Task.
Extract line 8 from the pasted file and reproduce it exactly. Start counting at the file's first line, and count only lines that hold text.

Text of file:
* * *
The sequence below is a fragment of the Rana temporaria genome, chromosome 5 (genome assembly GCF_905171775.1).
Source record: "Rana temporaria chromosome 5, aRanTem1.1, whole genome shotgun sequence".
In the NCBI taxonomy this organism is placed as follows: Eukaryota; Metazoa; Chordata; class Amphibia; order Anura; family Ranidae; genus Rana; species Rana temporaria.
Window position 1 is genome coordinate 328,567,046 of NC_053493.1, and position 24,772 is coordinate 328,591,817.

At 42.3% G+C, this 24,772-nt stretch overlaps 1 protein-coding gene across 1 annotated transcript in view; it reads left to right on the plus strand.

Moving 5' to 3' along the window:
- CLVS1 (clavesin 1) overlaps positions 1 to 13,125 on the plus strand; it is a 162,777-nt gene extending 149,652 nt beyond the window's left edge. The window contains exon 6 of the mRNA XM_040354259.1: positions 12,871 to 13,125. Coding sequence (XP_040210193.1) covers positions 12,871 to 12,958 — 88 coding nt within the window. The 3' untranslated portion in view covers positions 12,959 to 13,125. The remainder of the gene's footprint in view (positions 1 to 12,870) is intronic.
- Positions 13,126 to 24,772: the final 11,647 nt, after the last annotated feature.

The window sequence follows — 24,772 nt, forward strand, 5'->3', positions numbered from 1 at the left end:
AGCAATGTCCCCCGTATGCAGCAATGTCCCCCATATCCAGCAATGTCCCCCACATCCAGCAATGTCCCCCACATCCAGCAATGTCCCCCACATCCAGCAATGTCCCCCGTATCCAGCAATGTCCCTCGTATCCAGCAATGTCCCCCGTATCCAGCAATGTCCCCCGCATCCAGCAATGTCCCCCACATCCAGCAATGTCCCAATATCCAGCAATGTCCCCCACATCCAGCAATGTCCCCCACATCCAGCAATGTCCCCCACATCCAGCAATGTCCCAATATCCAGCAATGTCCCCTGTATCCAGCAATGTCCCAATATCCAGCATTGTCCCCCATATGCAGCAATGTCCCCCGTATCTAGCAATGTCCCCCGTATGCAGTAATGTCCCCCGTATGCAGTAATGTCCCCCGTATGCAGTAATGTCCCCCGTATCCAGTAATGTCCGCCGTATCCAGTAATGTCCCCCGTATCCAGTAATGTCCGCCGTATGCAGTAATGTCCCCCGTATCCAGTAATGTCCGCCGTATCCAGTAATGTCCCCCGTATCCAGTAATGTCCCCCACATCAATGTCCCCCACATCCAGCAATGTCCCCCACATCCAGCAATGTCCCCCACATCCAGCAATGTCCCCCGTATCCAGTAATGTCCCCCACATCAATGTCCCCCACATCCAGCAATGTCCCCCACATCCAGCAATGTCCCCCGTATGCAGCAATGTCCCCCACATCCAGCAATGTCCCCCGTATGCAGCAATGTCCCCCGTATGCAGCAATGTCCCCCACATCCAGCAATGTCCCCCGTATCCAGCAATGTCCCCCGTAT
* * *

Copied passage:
- Positions 13,126 to 24,772: the final 11,647 nt, after the last annotated feature.